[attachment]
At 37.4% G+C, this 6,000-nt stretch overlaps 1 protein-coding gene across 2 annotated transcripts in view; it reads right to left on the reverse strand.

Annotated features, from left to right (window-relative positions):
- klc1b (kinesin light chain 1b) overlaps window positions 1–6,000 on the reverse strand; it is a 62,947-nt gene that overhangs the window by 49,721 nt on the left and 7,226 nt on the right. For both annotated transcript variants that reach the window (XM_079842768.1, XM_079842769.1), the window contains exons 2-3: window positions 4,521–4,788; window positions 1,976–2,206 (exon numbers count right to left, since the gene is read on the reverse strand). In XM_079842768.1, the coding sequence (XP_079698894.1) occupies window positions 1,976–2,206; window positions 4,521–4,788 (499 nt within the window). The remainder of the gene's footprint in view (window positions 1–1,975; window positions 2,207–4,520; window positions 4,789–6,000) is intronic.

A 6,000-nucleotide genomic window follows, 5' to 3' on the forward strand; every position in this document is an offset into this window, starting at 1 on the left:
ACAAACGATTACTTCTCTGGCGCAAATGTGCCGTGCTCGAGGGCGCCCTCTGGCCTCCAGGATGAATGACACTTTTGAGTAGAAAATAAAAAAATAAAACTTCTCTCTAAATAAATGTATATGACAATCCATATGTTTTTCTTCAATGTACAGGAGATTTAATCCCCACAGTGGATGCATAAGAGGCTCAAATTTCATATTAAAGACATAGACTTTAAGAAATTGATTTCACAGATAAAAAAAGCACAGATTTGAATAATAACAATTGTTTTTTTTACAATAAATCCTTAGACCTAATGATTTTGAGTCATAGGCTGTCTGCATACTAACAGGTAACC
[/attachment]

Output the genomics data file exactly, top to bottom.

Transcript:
At 37.4% G+C, this 6,000-nt stretch overlaps 1 protein-coding gene across 2 annotated transcripts in view; it reads right to left on the reverse strand.

Annotated features, from left to right (window-relative positions):
- klc1b (kinesin light chain 1b) overlaps window positions 1–6,000 on the reverse strand; it is a 62,947-nt gene that overhangs the window by 49,721 nt on the left and 7,226 nt on the right. For both annotated transcript variants that reach the window (XM_079842768.1, XM_079842769.1), the window contains exons 2-3: window positions 4,521–4,788; window positions 1,976–2,206 (exon numbers count right to left, since the gene is read on the reverse strand). In XM_079842768.1, the coding sequence (XP_079698894.1) occupies window positions 1,976–2,206; window positions 4,521–4,788 (499 nt within the window). The remainder of the gene's footprint in view (window positions 1–1,975; window positions 2,207–4,520; window positions 4,789–6,000) is intronic.

A 6,000-nucleotide genomic window follows, 5' to 3' on the forward strand; every position in this document is an offset into this window, starting at 1 on the left:
ACAAACGATTACTTCTCTGGCGCAAATGTGCCGTGCTCGAGGGCGCCCTCTGGCCTCCAGGATGAATGACACTTTTGAGTAGAAAATAAAAAAATAAAACTTCTCTCTAAATAAATGTATATGACAATCCATATGTTTTTCTTCAATGTACAGGAGATTTAATCCCCACAGTGGATGCATAAGAGGCTCAAATTTCATATTAAAGACATAGACTTTAAGAAATTGATTTCACAGATAAAAAAAGCACAGATTTGAATAATAACAATTGTTTTTTTTACAATAAATCCTTAGACCTAATGATTTTGAGTCATAGGCTGTCTGCATACTAACAGGTAACC